Much of 'good' is unnatural.  It takes a sustained act of will.  It would take an enormous and coherent act of will to make bullying go away, and even then it will keep cropping up. But if we were to raise children in that perfect environment, would we make them incapable of dealing with adversity?  Would the weirdness of people who believe that hurt feelings are are more real than spilled blood, spread?  Would our society become a hothouse flower, beautiful but incapable of surviving without the charity of others?

If people never learn to stand up, they become dependent on others to stand up for them.  It's personal, but dependency is one of my core sins.  It is the other half of slavery.


Kathryn Scannell said...

One think I think makes a huge difference in the effect bullying has on kids is what kind of support system they have. I had my share growing up, although I confess I can only think of one time when I felt I might be in real danger of injury. I was able to cope in large part because I had family that I knew had my back. That didn't mean they'd fix things for me, but it gave me a bedrock sense of being part of a tribe when I was dealing with outsiders. In a lot of the bullying-related tragedies I read about, that support of knowing someone has your back seems to be missing from the lives of the kids who didn't cope and rise above the problems.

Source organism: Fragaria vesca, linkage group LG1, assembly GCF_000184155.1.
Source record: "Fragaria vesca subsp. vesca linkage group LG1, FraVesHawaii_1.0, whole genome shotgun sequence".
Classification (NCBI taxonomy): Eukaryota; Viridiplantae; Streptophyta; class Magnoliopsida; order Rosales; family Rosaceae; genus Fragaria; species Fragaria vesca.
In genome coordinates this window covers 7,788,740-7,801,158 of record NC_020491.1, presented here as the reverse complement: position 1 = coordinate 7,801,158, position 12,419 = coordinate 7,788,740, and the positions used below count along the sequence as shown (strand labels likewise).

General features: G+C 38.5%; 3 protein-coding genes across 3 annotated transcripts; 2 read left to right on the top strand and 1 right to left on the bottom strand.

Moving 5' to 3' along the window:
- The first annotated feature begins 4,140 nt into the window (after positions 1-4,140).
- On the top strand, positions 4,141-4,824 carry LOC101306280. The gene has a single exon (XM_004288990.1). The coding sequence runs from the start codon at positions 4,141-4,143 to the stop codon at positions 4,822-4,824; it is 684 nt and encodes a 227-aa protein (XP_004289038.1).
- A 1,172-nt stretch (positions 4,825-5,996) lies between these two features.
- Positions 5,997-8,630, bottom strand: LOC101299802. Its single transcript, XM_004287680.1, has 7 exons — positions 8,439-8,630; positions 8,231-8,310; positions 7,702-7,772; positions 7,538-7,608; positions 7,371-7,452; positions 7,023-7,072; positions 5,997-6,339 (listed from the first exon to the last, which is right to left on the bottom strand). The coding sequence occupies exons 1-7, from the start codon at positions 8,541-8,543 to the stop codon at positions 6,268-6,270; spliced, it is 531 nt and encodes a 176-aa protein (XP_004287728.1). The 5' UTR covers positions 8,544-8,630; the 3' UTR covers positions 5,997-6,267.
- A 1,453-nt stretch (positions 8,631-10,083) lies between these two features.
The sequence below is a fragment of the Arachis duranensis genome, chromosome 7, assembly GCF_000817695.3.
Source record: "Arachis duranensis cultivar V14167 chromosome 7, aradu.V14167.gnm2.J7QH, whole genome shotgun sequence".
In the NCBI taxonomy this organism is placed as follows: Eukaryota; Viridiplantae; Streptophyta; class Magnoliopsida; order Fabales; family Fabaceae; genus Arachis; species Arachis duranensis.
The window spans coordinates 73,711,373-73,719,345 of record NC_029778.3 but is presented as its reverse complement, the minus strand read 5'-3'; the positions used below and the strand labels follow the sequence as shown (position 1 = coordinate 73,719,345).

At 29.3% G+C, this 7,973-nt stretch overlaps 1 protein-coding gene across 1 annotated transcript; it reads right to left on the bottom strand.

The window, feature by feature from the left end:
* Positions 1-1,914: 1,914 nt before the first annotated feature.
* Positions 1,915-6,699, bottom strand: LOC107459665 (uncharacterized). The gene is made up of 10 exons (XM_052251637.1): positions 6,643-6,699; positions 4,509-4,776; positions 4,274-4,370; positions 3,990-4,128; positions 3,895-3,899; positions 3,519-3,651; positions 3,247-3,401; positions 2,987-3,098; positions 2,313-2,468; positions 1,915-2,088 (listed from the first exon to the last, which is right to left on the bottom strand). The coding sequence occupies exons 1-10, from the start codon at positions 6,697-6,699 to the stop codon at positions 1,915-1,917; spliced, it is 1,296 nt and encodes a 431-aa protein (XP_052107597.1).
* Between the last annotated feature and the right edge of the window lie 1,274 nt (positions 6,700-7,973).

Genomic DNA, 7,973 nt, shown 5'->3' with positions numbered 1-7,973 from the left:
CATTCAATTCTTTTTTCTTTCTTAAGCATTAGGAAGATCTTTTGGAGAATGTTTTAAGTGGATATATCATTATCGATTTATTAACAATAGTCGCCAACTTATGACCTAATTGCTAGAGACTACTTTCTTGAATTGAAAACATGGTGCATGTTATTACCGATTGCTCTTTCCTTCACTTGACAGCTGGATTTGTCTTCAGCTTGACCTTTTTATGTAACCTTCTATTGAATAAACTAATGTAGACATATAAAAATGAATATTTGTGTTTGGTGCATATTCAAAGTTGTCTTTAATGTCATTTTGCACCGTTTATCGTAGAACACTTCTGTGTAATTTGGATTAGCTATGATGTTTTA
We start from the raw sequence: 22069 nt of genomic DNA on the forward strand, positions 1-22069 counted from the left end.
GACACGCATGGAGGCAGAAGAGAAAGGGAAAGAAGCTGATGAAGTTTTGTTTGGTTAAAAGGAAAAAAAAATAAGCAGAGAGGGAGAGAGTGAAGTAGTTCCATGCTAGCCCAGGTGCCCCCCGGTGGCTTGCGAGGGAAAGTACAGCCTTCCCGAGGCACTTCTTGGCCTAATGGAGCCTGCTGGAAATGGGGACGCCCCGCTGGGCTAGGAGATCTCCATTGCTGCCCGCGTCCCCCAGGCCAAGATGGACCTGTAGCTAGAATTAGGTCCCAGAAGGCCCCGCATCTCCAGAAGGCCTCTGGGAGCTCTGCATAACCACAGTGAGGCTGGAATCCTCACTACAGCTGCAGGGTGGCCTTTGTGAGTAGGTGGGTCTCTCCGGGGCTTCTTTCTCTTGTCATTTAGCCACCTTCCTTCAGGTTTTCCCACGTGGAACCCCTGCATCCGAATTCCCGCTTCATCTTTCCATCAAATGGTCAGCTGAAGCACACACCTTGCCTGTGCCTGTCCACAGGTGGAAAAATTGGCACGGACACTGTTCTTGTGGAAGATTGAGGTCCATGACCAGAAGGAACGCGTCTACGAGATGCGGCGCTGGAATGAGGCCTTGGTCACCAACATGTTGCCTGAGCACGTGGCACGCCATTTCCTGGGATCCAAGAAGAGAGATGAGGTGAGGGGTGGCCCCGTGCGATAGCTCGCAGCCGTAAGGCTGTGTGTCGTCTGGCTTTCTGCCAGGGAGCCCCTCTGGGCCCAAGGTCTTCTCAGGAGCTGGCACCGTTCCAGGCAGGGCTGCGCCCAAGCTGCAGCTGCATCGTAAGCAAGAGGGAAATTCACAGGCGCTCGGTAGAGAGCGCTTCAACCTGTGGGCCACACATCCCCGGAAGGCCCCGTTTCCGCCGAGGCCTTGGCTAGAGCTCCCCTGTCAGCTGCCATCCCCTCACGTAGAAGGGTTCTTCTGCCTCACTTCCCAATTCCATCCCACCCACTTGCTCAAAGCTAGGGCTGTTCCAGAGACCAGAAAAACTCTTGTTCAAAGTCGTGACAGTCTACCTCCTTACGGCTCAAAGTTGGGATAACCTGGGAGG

Rory said...

Kathryn-- This is one of the reasons I say it's not simple. It was over this issue and this time (and other things, of course) that I found out that i had no tribe, no family, no support. Hitting that rock bottom set the foundation for everything else.

Fliff said...

Rory, I appreciate your candid response.

I have been chewing on this all day and here is what I've up with:

I think the reason that this initially rubbed me the wrong way is that when she made the statement this morning, she came across as having the intention of saying there were no ill side effects of bullying, and also because she has shown some very manipulative emotional and verbal bullying in class.